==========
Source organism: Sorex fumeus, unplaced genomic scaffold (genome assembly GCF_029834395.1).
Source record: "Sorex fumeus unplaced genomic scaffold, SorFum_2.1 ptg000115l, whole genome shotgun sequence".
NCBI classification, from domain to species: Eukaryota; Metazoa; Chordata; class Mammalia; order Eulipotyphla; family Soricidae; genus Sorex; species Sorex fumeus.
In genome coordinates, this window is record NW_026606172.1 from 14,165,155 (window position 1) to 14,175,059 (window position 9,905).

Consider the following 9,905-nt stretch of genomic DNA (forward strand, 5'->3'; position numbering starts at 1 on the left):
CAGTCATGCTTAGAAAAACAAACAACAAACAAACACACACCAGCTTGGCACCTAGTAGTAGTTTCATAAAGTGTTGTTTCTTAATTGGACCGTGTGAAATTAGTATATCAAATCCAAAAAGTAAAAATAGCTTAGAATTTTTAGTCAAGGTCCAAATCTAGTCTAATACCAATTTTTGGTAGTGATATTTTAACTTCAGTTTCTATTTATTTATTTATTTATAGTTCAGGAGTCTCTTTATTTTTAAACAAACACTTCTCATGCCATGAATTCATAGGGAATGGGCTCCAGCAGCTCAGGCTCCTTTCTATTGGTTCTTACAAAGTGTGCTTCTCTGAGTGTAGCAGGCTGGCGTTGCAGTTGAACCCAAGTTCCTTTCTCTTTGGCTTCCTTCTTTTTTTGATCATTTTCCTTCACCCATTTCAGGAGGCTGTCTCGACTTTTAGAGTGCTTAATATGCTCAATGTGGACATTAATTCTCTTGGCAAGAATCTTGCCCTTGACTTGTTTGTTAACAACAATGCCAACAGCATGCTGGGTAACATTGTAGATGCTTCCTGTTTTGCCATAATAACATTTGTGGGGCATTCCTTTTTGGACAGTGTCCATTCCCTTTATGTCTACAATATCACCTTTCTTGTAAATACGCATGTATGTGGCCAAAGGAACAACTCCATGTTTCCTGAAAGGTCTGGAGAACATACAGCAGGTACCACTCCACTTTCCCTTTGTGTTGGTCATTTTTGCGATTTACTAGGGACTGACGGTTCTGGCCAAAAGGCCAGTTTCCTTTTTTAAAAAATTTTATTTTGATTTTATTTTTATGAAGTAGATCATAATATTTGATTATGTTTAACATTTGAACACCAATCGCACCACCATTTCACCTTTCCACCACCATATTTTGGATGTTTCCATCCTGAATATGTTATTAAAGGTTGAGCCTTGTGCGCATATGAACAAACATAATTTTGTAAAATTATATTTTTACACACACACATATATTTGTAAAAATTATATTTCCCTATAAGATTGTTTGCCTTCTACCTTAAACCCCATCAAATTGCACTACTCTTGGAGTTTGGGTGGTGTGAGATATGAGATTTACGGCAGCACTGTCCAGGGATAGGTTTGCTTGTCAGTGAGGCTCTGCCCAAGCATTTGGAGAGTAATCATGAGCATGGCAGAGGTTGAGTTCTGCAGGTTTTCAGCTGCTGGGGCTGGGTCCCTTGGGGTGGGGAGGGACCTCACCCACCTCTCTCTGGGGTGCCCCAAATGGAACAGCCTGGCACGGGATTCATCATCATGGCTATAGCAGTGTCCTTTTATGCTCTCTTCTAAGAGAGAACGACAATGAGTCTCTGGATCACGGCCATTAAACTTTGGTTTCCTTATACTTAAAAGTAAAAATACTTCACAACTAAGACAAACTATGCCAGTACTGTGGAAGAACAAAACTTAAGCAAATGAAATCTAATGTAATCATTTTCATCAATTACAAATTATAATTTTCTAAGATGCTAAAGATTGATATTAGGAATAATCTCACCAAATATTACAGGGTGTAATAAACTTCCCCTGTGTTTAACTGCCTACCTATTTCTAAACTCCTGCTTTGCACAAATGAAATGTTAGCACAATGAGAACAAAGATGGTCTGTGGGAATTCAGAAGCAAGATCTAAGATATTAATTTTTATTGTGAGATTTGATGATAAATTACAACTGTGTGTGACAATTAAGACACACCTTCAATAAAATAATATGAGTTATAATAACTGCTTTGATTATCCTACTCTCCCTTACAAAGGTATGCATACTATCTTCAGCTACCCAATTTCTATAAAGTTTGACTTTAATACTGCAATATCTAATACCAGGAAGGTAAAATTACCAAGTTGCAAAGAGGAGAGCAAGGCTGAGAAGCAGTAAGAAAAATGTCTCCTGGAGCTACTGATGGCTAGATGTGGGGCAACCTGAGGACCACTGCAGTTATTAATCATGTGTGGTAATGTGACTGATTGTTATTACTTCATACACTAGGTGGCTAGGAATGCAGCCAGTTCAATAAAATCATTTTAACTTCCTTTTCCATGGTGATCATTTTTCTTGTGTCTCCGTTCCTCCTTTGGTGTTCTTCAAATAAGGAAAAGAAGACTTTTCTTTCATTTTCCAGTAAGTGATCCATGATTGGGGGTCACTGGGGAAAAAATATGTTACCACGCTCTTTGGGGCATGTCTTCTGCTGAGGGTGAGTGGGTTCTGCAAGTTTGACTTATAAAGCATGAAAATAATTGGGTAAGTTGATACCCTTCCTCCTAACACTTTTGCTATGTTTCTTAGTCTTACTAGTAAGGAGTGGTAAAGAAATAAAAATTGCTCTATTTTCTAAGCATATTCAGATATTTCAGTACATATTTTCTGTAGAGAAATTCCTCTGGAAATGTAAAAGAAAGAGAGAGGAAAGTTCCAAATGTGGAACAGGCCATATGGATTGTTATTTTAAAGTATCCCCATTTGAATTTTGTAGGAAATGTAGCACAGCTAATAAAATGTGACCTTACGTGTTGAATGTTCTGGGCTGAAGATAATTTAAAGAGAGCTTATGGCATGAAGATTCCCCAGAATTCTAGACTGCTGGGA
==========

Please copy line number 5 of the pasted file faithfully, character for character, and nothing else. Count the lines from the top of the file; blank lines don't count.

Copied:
Consider the following 9,905-nt stretch of genomic DNA (forward strand, 5'->3'; position numbering starts at 1 on the left):